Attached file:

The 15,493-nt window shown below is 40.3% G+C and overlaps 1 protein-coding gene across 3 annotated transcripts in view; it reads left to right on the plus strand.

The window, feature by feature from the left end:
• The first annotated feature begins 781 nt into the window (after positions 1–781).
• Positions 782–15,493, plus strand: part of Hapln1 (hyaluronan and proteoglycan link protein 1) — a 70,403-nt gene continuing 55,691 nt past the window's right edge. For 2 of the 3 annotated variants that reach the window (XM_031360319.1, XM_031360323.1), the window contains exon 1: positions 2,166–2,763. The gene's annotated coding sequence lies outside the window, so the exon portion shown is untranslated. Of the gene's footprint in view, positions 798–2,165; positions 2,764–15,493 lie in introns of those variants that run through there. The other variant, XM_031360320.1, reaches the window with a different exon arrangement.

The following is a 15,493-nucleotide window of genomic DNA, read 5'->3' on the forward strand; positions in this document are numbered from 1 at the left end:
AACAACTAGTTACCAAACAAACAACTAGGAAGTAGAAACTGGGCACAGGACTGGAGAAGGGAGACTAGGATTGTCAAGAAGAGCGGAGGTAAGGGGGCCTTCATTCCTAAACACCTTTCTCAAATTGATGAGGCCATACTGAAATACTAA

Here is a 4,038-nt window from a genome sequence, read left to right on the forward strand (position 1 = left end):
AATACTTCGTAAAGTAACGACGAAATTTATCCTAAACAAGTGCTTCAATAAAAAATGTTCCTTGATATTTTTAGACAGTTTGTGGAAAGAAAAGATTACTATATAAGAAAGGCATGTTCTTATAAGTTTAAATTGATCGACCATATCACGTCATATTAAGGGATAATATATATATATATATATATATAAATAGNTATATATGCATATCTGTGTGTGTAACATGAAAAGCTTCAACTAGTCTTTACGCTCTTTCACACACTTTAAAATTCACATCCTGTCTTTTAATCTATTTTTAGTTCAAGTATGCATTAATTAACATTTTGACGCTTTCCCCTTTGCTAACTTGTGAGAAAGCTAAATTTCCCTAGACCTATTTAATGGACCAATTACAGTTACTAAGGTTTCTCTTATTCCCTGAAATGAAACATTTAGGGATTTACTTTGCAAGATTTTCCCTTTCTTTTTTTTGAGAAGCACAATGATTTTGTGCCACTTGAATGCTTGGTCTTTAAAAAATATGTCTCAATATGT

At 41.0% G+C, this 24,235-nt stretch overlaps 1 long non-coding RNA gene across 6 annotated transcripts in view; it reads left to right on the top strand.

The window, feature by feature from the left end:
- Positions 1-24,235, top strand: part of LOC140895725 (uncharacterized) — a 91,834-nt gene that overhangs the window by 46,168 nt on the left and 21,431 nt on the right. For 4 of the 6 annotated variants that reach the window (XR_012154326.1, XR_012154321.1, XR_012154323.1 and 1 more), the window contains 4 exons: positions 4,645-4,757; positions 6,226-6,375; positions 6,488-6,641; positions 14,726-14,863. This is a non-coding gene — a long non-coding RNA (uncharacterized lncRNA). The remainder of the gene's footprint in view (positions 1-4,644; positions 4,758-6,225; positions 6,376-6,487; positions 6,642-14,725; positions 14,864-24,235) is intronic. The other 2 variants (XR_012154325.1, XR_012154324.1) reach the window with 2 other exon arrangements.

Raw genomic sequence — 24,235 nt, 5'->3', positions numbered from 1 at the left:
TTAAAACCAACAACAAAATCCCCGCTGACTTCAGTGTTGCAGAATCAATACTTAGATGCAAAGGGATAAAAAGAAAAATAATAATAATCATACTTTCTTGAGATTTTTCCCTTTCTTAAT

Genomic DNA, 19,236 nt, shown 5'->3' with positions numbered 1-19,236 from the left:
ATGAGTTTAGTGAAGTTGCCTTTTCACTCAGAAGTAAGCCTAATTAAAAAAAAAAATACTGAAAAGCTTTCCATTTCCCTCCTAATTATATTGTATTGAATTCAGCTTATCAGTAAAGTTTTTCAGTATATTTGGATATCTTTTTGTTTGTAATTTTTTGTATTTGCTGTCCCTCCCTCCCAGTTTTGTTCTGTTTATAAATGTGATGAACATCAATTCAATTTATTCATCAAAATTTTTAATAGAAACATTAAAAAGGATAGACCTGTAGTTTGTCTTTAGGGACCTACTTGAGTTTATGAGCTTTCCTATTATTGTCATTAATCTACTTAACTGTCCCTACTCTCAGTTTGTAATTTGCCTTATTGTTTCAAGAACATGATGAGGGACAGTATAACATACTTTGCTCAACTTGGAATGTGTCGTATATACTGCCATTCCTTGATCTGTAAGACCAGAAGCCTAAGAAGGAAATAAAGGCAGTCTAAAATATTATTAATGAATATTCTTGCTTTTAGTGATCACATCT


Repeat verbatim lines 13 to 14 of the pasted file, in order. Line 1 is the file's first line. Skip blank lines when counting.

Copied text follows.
TTAAAACCAACAACAAAATCCCCGCTGACTTCAGTGTTGCAGAATCAATACTTAGATGCAAAGGGATAAAAAGAAAAATAATAATAATCATACTTTCTTGAGATTTTTCCCTTTCTTAAT

Genomic DNA, 19,236 nt, shown 5'->3' with positions numbered 1-19,236 from the left: